I was bummed when our favorite Italian restaurant in Boulder, Via Perla, named after its location on Boulder’s west Pearl Street, closed, a victim, apparently, of Covid. Well, now the space is occupied by a new Mexican restaurant with the happy name of Felix, not to honor the iconic comic-book cat of yore, but doubtless for the uplift in spirits the owners believe you’ll experience after eating their cuisine. I can’t speak from experience, mainly because I’m not a big fan of la comida Mexicana. Of course, I may be all wrong. Maybe the establishment’s founder is someone named Felix. After all, I have a Colombian godson with that name. But this blog has absolutely nothing to do with food, Mexican, Italian, or otherwise. Rather, it concerns the Catholic theological doctrine—hence the Latin—known as the Felix Culpa, or Happy Fall. Even non-Catholics may be familiar with the pre-Vatican II liturgical phrase Mea culpa, mea culpa, mea maxima culpa, “my fault, my fault, my most grievous fault” said during individual or congregational confession as one beats one’s breast. Culpa can thus mean “fall,” “fault,” or “sin.”...
The cognates in English are the legal terms “culpable” and “culpability” meaning “blame-worthy” and “blame-worthiness,” respectively. Felix Culpa refers to Adam and Eve’s fall into sin and out of Paradise followed by Jesus’s salvation of humankind from the consequences of that fall. The first few lines of John Milton’s epic poem Paradise Lost (1667) say it all:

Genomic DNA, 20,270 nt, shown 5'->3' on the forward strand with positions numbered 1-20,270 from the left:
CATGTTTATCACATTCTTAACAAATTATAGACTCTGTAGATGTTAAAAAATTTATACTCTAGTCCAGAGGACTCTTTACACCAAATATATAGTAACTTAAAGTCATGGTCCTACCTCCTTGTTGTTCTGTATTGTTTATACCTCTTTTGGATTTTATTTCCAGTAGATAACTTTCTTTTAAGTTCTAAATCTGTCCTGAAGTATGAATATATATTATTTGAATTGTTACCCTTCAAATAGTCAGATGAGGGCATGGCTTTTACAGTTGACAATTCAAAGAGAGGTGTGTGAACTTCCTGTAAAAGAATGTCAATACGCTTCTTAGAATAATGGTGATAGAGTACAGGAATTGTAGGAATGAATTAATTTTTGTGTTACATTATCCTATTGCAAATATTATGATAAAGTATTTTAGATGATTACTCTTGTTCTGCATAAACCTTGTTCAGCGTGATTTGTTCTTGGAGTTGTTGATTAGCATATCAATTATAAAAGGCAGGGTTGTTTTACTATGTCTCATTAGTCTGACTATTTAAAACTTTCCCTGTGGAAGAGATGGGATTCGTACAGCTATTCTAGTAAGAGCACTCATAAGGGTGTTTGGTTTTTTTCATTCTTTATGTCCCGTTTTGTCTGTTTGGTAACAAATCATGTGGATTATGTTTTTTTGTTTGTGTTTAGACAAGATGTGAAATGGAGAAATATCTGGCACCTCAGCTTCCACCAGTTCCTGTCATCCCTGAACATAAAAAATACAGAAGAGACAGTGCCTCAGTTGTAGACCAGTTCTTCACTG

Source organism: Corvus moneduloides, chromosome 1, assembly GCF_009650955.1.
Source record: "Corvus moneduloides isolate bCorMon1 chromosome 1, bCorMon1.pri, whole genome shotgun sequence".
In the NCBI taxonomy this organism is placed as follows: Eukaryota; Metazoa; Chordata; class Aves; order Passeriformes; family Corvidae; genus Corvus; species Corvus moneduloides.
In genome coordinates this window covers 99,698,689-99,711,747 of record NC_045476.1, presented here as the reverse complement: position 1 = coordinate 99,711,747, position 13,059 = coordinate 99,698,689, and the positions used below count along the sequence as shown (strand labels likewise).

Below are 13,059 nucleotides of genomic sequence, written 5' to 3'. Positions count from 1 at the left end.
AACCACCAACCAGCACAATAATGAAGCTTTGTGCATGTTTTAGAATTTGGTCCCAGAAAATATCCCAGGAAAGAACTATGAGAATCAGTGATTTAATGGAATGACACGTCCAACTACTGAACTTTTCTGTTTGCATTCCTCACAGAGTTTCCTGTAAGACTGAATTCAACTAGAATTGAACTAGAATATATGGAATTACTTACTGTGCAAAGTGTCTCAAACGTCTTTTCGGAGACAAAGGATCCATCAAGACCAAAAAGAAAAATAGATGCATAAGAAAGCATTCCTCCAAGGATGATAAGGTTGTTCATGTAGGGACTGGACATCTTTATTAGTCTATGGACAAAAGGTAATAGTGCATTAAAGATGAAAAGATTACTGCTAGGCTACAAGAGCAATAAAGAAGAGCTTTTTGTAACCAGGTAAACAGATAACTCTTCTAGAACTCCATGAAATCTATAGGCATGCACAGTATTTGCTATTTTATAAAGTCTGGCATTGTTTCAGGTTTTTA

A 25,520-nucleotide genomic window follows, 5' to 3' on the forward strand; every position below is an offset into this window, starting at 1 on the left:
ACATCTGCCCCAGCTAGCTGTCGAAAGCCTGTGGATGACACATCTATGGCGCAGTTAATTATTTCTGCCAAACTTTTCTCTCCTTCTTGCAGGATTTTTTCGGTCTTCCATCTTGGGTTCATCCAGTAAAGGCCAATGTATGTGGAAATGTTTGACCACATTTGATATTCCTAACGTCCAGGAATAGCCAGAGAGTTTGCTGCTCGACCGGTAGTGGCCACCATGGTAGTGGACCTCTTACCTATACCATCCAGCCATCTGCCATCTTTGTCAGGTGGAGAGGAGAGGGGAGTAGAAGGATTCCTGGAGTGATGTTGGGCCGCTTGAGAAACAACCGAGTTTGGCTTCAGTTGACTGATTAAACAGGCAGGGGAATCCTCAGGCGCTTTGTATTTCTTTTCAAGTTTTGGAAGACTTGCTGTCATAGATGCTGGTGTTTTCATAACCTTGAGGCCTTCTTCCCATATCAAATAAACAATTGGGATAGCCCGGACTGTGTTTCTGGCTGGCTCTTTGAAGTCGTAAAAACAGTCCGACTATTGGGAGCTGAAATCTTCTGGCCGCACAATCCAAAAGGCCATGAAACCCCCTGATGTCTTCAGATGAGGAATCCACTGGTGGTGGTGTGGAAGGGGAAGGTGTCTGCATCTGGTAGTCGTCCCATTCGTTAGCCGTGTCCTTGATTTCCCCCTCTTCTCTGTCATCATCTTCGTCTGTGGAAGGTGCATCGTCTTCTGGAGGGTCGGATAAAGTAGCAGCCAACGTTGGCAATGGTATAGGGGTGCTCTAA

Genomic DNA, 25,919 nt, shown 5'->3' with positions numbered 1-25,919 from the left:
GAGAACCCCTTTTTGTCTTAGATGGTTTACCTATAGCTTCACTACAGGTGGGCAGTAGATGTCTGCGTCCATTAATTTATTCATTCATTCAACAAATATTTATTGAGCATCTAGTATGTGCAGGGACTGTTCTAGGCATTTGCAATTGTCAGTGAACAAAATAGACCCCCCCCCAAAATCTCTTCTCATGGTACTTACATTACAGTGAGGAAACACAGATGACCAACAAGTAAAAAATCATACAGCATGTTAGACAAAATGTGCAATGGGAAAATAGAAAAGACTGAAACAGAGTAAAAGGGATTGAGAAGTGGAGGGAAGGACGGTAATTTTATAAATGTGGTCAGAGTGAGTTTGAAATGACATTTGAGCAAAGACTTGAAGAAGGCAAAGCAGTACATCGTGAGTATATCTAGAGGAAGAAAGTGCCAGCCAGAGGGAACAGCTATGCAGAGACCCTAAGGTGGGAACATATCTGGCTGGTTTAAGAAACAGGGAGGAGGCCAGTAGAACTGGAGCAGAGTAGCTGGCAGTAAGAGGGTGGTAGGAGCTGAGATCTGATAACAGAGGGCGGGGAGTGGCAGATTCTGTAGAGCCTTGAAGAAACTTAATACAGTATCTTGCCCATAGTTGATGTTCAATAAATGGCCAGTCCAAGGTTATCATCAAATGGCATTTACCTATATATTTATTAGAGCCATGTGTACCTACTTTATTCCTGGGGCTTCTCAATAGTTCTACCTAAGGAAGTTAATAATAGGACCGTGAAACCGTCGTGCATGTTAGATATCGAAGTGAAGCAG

Of Man’s first disobedience, and the fruit
Of that forbidden tree, whose mortal taste
Brought death into the world, and all our woe
With loss of Eden, till one greater Man
Restore us, and regain the blissful seat,
Sing…. (Book I, ll. 1-5)
Had Jesus avoided an early death and lived on to teach and preach until a ripe, old age, he would likely have gone down as a Jewish prophet of some note. But without his early death at the hands of the Roman Empire, his Resurrection, and an early core of apostles and other believers who spread the word of who he really was, that is, God’s mortal son, there never would have been a new religion called Christianity, just as without the Apostle Paul, it never would have left the confines of Palestine and its Jewish converts to become the world’s largest religion. So, Jesus’ death, Resurrection, and subsequent global faith named for him is another example of a felix culpa.
We experience such things more modestly in our own lives. Prior to Covid, for example, people would have to travel long distances at considerable expense to attend workshops. Now, thanks to Zoom, individuals all over the world can go to these workshops electronically without the expense—and pollution—of travel. Even more impactful are the millions of employees who can work virtually from home while saving the time, cost, and wear-and-tear of a daily commute, with thousands of tons of auto exhaust no longer being pumped into the atmosphere. Or consider the scientific method, which depends on mistakes and false starts as the compost out of which new theories and discoveries grow. We can doubtless think about happy mistakes and wrong turns of our own which have led to something better. To quote the poet Shelley, “If winter comes, can spring be far behind?”